If you know J-Dilla, Howie B, Common or Filla Brazilia, than – probably without realising – you also know René...
https://driftrecords.com/products/rene-costy-expectancy9949420036Rene Costy - Expectancy//cdn.shopify.com/s/files/1/0161/8690/products/SDN05D_large.jpg?v=1504826361//cdn.shopify.com/s/files/1/0161/8690/products/SDN05D_medium.jpg?v=150482636129.99GBPInStockRene CostyCompilationsEverything In Stock at DriftRene CostySDBANIf you know J-Dilla, Howie B, Common or Filla Brazilia, than – probably without realising – you also know René Costy. This is a great collection of library gems from the 70’s.
A reputed classical violinist and music teacher on the one hand, a curious jazz cat on the other. A business man and control freak, but an artist and free spirit as well. Still, rather little is known about René Costy. Small wonder: the Belgian musician and composer was in many, if not all, respects a singular man. The lure of international show business was wasted on him and consequently, his name has remained a well-kept secret.
But cream always rises to the top. Some twenty years after his passing, his work – finally – goes global. Moreover, this being a selection out of more than 400 tracks from a virtuoso, versatile and insatiable artist, it’s hard to underestimate the importance of this compilation, which focuses on Costy’s library music production from the 70’s. Available as a 2CD Deluxe Edition including 32-page booklet and 180g Gatefold 2LP, it’s hard to underestimate the importance of this compilation.
1997. Howie B (Björk, Tricky, U2) discovers a rare gem in the archives of the library music series ‘Chappell Mood Music Vol. 26’; a 1972 piece of music entitled ‘Scrabble’. The British musician/producer uses the break of the song as the foundation of ‘Switch’, the standout piece on his breakthrough album ‘Turn the Dark Off’ (1997). Shortly afterwards, ‘Scrabble’ is also discovered by Common (‘U, Black Maybe’), Fila Brazilia (‘DNA’) and J-Dilla (on the underground club hit ‘Fuck the Police’), and DJ’s around the world start paying serious money for the original albums.
Meanwhile, rather little is known about the composer of ‘Scrabble’. Small wonder: the Belgian musician and composer René Costy (1918-1997) had always been operating in the background. The lure of international show business was wasted on him. Consequently, his name remained a well-kept secret.
In many, if not all respects, René Costy was a singular man. A reputed classical violinist and music teacher on the one hand, a curious jazz cat on the other. A business man and control freak, but an artist and free spirit as well. As testified by Michel Costy, his son and only child, the man’s schedule is a fine illustration of his musical drive: “When I returned from school, the sign on the door of his study always read ‘SILENCE’, because he was rehearsing with his classical quartet.
”Classically trained in the violin, he was part of the Quatuor de la Reine Elisabeth, the string quartet of Elisabeth, queen of Belgium, and narrowly avoided execution during WWII, after refusing to perform at the funeral of a German marshal killed in Brussels. He would later be offered opportunities to work abroad, but opted for a life less hectic."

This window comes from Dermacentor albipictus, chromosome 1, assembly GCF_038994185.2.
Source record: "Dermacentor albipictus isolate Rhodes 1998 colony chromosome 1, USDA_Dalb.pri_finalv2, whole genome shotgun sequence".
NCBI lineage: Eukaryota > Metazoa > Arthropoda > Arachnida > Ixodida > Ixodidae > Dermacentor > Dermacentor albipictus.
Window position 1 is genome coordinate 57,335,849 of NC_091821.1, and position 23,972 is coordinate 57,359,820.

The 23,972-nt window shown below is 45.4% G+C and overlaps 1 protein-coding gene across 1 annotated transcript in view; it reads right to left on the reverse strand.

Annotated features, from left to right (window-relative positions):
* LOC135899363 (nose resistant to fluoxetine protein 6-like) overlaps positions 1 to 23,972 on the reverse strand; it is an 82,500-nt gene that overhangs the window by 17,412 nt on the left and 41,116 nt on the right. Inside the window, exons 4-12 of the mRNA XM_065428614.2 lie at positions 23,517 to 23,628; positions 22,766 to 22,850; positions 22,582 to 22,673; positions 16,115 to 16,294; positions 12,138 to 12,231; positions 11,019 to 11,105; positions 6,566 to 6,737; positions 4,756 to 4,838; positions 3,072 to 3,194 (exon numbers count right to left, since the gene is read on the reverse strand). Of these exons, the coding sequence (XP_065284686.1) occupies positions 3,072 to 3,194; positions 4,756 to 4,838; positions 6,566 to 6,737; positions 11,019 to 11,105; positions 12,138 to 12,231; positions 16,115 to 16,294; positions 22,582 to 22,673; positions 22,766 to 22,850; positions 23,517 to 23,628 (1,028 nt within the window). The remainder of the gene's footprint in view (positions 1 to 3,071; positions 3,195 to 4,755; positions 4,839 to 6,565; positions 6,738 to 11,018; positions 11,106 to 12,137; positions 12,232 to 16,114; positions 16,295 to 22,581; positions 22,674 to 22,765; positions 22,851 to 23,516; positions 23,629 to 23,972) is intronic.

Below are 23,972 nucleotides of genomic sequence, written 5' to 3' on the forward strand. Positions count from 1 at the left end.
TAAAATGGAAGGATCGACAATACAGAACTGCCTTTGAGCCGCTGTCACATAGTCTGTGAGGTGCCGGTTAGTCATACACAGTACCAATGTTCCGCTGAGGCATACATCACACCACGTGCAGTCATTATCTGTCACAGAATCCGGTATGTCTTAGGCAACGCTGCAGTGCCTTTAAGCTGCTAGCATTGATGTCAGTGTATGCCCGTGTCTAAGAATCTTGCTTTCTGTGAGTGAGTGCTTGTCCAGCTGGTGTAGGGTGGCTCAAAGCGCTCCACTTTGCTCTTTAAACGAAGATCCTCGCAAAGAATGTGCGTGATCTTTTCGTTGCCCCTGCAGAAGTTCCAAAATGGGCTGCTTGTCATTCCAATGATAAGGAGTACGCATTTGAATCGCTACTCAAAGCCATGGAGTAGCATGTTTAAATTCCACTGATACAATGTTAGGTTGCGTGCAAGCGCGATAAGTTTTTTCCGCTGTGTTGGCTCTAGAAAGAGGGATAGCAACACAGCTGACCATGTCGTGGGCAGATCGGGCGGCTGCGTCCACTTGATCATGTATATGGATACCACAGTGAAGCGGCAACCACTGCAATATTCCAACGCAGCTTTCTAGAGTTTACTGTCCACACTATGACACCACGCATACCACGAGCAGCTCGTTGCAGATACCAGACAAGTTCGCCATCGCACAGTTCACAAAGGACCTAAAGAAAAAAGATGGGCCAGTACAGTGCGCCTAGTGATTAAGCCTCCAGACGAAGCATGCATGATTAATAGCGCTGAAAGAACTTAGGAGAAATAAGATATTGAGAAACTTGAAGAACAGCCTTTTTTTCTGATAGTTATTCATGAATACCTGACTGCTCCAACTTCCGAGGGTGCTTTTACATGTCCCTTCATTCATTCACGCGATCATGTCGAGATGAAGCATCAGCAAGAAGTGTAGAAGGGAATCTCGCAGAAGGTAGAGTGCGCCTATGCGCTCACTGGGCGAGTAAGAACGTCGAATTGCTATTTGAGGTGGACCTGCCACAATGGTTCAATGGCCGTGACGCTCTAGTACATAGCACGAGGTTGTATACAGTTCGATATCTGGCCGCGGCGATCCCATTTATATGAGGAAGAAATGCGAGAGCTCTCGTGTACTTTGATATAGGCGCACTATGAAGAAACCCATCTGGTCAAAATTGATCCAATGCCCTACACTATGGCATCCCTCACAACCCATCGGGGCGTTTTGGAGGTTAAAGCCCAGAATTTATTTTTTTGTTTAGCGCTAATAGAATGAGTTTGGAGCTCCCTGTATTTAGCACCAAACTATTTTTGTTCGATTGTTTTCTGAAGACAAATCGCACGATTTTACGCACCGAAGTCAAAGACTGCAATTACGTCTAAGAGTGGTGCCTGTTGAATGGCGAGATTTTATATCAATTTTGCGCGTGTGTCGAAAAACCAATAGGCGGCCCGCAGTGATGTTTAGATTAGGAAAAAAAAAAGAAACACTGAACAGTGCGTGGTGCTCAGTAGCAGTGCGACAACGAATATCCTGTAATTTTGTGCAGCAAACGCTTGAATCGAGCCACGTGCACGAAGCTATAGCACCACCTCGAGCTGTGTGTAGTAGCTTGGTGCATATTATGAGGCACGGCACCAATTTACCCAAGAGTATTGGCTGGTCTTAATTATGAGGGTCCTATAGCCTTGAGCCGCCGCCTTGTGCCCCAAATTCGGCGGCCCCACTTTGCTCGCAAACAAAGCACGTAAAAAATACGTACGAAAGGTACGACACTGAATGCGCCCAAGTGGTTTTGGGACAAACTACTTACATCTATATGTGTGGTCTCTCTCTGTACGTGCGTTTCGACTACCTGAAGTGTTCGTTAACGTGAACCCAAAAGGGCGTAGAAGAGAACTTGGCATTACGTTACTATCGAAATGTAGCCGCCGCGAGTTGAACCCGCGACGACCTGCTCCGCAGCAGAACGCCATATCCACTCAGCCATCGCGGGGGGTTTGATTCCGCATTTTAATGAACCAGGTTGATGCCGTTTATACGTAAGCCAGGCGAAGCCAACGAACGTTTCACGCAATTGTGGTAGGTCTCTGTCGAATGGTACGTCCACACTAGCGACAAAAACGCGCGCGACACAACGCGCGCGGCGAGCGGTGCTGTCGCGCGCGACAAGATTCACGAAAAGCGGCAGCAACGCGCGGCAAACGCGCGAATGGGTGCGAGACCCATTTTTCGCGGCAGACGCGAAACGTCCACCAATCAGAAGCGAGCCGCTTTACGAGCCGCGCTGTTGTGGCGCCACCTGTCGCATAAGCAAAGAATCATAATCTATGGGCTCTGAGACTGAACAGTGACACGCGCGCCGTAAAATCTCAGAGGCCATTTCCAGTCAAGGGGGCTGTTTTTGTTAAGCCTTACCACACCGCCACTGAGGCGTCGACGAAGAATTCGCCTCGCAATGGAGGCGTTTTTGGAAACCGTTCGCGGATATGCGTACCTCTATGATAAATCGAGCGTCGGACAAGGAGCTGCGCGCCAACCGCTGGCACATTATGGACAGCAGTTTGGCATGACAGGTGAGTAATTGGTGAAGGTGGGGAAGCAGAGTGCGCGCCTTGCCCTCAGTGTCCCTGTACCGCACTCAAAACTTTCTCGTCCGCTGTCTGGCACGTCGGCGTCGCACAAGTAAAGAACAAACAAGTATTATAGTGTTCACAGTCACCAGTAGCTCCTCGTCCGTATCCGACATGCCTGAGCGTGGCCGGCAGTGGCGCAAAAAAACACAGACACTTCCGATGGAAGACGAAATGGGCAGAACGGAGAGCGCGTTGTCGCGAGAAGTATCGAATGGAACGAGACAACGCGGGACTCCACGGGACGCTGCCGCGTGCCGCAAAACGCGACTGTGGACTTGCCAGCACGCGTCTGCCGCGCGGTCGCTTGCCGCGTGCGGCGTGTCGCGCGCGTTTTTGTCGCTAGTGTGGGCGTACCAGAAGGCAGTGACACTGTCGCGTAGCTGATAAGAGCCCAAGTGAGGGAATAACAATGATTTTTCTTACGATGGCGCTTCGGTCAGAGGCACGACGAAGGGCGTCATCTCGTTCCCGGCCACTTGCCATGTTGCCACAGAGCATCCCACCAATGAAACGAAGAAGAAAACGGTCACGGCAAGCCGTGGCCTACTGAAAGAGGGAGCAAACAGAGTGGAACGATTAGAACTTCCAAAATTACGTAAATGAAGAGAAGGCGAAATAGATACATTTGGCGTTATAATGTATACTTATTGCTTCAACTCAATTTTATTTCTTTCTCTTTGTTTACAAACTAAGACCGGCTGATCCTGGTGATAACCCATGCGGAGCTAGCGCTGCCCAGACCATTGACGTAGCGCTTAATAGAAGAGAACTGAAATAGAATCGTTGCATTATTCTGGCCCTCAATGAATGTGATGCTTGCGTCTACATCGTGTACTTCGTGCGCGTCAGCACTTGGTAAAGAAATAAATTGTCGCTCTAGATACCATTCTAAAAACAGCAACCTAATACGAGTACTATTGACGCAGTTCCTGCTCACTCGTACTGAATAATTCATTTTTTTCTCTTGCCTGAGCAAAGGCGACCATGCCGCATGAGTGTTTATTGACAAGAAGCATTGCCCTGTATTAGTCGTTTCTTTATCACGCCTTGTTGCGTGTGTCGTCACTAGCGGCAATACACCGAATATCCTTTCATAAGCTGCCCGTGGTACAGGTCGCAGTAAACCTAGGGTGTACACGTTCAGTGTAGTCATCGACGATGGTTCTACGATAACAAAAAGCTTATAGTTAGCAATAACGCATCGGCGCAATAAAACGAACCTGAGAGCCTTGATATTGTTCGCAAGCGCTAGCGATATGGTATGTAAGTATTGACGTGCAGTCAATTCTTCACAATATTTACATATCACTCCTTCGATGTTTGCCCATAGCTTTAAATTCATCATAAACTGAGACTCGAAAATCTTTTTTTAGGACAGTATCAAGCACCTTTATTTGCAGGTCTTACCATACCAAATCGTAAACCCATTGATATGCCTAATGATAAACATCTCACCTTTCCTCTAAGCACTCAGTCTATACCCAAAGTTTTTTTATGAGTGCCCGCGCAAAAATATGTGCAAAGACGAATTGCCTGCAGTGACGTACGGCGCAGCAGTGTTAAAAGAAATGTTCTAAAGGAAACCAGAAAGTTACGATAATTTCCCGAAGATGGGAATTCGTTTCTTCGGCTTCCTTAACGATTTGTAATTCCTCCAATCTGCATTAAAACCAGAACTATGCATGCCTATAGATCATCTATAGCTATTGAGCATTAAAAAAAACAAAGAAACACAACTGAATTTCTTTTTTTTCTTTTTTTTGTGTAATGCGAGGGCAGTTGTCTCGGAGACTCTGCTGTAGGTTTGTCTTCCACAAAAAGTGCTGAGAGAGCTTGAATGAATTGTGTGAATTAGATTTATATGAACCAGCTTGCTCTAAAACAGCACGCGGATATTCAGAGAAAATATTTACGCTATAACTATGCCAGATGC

In the fifties, he became fascinated by gipsy music and wrote the Balkan fantasy ‘Transylvania/Moldavia’, which appears on ‘Victory’, the Belgian record label that also houses Ray Ventura and Henri Salvador. At the same time, he also discovered jazz.
In 1962, Costy stepped foot into the world of the media, working for Belgian radio and television, and would prove to be a productive and adventurous period for him, writing countless scores for radio shows and television series. By night, he welcomed the best musicians and arrangers to his house in Brussels including Gus Decock, Frank Engelen and Janot Morales.
A series of LP’s with library music for specialised labels like Editions Montparnasse (Paris) and Selection Records (Brussels) in the seventies provided him with an ideal playground where he could try out new ideas and instruments including an intriguing toy made by Robert Moog. Costy was one of the very first European musicians composing tunes on a synthesizer.
His electronic experiments were an artistic zenith in his career as a musician. The mix of funk, jazz and soundscapes that can be found on ‘Danger, Suspense et Eprouvettes’ (1977) have drawn comparisons to the ambient music of Air and Boards of Canada. The album in question is a much sought-after record among collectors and vinyl enthusiasts. Half of the tracks from that album can be found here, along with 12 previously unreleased tracks from that era.
On 21st April, 1997, René Costy passed away, the same year that saw the release of Howie B’s ‘Switch’ and it gave Costy’s music a second life. ‘My father absolutely adored crossword puzzles; his study was lined with dictionaries. When he discovered Scrabble, he was instantly hooked. He simply loved this playing around with letters. Just as much as he loved playing around with notes and music.’
One: GROOVES 1. René Costy - Ever Faithfull 2. René Costy - Danger 3. René Costy - Strange Dreams 4. René Costy - Automatisme 5. René Costy - Scrabble 6. René Costy - Right On The Nose 7. René Costy - Ostinato Bass 8. René Costy - NSS One 9. René Costy - Cue Joe 10. René Costy - Danse 11. René Costy - Activity n 1 12. René Costy - Nothing To Declare 13. René Costy - Emergency 14. René Costy - Secret Mixture 15. René Costy - Longest Night 16. René Costy - From Time To Time 17. René Costy - Country Dance
Two: SCAPES 1. René Costy - Schizophreny 2. René Costy - Anxiety 3. René Costy - Phantasmes 4. René Costy - Machinery 5. René Costy - Désolation 6. René Costy - Activity 2 7. René Costy - Angoisse 8. René Costy - Cosmogony 9. René Costy - Actuality 1 10. René Costy - Barbara’s Dream 11. René Costy - Expectancy